“They’ve been able to build relationships with these men, and we’ve been able to see some of them come to know the Lord,” Whalen said. “Some of them were believers but were very disconnected. They don’t have a local church that they’re a part of, but they really are believers. But the environment is so negative that they don’t often know that there’s a believer just right down the road from them. They think they’re all alone out there.

    “But through this ministry, they’ve been able to connect and build relationships amongst each other. We’ve been discipling them and they’re growing spiritually,” he added.

    In addition to focusing on the man camps, the MSC workers connect the men’s families with local Southern Baptist churches in their hometowns.

    “These men come from all over the country, sometimes from all over the world and certainly all over Wyoming, and whenever we have the opportunity, if we can minister to Dad at the oilfield, we try to connect the family, wherever they might be, with a local Southern Baptist church so that the family can be ministered to as well,” Whalen said.

    Following the success of the Big Piney chapel, NAMB helped purchase a mobile ministry unit consisting of a truck and Toy Hauler trailer that can travel to the heart of the oilfields in Wyoming. Later the oilfield fellowship helped purchase another. The mobile ministry units also are manned by MSC missionaries and now are being utilized in the Jonah field and the Wamsutter field, Whalen said.

    “They’ll set up alongside of the road and put out a sign that says ‘free biscuits and gravy,’ and folks stop in and in the process of having a meal together or a cup of coffee, they’ll share the Lord with them and build relationships and witness,” Whalen said.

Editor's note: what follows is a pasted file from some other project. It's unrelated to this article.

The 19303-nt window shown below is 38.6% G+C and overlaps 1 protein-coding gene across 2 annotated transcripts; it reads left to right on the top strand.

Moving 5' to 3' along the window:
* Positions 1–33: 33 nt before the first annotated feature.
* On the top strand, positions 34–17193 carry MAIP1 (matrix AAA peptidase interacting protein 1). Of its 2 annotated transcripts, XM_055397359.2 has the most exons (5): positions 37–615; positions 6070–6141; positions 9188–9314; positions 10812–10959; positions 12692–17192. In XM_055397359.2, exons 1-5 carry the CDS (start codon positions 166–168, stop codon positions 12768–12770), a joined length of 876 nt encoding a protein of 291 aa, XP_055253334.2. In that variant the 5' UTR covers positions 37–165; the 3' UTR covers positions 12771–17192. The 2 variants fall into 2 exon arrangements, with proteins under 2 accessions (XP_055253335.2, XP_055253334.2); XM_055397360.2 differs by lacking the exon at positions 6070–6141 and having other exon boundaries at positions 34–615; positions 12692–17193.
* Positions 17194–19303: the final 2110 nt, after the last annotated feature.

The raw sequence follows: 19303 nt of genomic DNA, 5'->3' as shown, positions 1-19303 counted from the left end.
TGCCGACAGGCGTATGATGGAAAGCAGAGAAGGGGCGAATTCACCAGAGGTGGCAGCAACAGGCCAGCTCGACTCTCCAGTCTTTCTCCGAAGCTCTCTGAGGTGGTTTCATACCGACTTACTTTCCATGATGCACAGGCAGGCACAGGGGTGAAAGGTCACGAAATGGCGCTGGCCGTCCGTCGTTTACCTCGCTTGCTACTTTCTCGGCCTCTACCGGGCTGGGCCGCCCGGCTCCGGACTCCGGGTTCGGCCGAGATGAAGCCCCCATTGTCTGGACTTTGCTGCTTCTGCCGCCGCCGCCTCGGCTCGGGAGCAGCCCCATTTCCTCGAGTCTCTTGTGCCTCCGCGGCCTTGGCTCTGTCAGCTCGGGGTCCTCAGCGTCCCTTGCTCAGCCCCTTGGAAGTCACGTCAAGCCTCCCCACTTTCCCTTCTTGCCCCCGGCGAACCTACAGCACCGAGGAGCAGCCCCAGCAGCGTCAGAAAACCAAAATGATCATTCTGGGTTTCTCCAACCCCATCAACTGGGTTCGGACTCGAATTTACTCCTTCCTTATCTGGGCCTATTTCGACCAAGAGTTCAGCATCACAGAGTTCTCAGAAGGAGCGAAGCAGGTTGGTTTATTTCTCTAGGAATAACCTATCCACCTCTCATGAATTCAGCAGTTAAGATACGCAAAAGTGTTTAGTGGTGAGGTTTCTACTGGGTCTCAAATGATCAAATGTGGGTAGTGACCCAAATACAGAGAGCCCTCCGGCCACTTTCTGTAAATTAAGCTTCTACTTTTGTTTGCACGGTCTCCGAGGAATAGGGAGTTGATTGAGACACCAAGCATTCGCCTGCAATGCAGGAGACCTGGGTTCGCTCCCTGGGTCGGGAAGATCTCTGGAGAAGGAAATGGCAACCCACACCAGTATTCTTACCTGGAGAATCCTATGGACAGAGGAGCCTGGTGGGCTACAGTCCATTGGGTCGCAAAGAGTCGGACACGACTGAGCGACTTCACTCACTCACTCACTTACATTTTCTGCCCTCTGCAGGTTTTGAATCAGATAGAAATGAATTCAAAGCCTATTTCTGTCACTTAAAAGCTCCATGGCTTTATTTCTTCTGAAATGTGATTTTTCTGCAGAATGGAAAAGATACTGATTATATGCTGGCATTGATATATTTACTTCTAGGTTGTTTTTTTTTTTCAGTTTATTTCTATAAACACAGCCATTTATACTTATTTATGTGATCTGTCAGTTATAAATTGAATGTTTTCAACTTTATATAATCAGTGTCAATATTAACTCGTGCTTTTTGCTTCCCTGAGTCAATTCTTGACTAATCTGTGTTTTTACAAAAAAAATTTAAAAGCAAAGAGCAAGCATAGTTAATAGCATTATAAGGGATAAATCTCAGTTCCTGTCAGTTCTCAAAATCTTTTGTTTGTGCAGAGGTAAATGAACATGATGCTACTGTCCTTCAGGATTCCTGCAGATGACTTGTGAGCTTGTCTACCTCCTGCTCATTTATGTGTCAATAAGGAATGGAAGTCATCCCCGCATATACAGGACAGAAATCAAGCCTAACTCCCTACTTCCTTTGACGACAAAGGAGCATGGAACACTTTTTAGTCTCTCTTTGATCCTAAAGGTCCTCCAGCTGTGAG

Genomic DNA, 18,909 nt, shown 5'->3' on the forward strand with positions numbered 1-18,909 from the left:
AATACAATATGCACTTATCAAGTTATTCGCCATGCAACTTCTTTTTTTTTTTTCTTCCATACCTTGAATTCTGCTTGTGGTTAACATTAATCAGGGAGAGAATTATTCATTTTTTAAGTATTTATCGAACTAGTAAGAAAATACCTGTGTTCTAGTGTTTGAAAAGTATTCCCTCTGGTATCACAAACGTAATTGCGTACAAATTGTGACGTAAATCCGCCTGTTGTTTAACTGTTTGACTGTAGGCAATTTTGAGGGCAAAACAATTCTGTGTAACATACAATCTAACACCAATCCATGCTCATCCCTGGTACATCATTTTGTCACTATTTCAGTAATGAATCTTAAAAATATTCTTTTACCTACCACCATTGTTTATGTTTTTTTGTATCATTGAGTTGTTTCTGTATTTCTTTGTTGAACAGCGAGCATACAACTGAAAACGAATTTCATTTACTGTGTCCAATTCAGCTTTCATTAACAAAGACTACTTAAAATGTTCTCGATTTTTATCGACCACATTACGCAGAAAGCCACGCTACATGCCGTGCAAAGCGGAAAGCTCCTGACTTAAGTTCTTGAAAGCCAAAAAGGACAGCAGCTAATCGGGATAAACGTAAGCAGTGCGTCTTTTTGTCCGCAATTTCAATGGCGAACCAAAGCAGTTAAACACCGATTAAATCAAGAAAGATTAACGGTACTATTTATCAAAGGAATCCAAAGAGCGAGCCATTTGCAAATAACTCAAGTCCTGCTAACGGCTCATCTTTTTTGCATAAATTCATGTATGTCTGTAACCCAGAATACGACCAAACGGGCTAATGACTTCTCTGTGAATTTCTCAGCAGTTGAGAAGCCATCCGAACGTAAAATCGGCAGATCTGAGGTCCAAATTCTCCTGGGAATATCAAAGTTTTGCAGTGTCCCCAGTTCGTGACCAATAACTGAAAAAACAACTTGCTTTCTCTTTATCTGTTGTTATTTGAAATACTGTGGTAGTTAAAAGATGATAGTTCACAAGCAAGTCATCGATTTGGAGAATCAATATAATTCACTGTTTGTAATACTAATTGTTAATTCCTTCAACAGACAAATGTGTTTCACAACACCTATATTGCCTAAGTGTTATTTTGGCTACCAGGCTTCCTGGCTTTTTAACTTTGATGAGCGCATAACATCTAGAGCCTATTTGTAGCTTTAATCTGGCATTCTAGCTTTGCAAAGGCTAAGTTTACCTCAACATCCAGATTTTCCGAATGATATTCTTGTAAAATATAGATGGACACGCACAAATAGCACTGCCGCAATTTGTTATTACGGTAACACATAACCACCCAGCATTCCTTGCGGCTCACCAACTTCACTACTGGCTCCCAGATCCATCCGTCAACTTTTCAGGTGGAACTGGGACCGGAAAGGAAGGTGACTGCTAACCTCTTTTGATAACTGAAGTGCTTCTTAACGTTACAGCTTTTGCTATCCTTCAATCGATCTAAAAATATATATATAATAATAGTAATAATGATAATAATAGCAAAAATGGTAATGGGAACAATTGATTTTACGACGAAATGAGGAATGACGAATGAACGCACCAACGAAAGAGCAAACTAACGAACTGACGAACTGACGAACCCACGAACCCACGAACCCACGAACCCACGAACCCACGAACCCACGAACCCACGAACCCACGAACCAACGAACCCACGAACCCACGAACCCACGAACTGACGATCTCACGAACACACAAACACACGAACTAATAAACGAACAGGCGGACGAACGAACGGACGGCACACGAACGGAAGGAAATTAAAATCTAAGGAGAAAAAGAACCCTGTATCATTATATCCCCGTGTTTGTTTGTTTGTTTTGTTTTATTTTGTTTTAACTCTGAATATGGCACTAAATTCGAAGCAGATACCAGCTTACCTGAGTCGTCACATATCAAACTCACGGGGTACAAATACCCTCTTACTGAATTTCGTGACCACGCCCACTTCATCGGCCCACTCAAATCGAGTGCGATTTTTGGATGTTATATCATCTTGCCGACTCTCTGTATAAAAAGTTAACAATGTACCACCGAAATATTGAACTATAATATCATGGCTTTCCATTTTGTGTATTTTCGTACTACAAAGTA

“They’ve discovered several believers out in the oilfield that they’re now able to disciple. One MSC worker puts together dcripture cards, and the men in the trucks will stop by to pick up their dcripture card for the day,” he said. “They’ll stop for a few minutes, have a cup of coffee, get their dcripture card and head out the door. It’s just a way of connecting with other believers and providing a discipling opportunity. We’ve seen some neat things happen as a result of it.”

    Contributed photo

    Trailers upon trailers make up the Big Piney man camp in Wyoming, where Southern Baptists are ministering to men and women who have left home to drill for oil and natural gas.

    Last July, an oilfield worker named Carl Felts stopped by the mobile unit after being out of prison only three weeks. He was gone a while after that and then returned in December. Felts told Drew and Pam Crabtree, the MSC workers in the unit, he didn’t have time to come in but wanted to give them a message.

    Since his first stop at the unit, Felts had married his girlfriend who was a new Christian, and the two of them were reading the Bible. The pages were falling out of his oilfield Bible, and he asked the Crabtrees for a new copy.

    “You don’t know how many people you influence just by coming out here each day,” Felts said, according to a paraphrase by Drew Crabtree. “I have seen you out here many days since that first time and not stopped, but just seeing the mobile chapel here reminds me to pray, and sometimes I start praying after I drive by.

    “Sometimes I fall of the wagon and don’t do things as I should, but when I see this chapel out here it is a reminder to me and I climb back on the wagon. I know other people are like me, so you need to know that just being here in the oilfield helps a lot of us even if we don’t stop.”

    Felts also said he was attempting to visit the men he was imprisoned with in order to share the gospel with them.

    Oilfield ministry, Whalen said, is “just one of those missional ministries that we recognized that there are people groups out there we were not reaching, and the only way to reach them was to go to where they were — just to obey the Great Commission and go.”

    (EDITOR’S NOTE — Roach is a BP staff writer. To access a video called “Drill Here, Drill Now” highlighting the Wyoming oilfield ministry, visit namb.net and click on the video gallery.)

     

    5/12/2009 6:24:00 AM by Erin Roach, Baptist Press | with 0 comments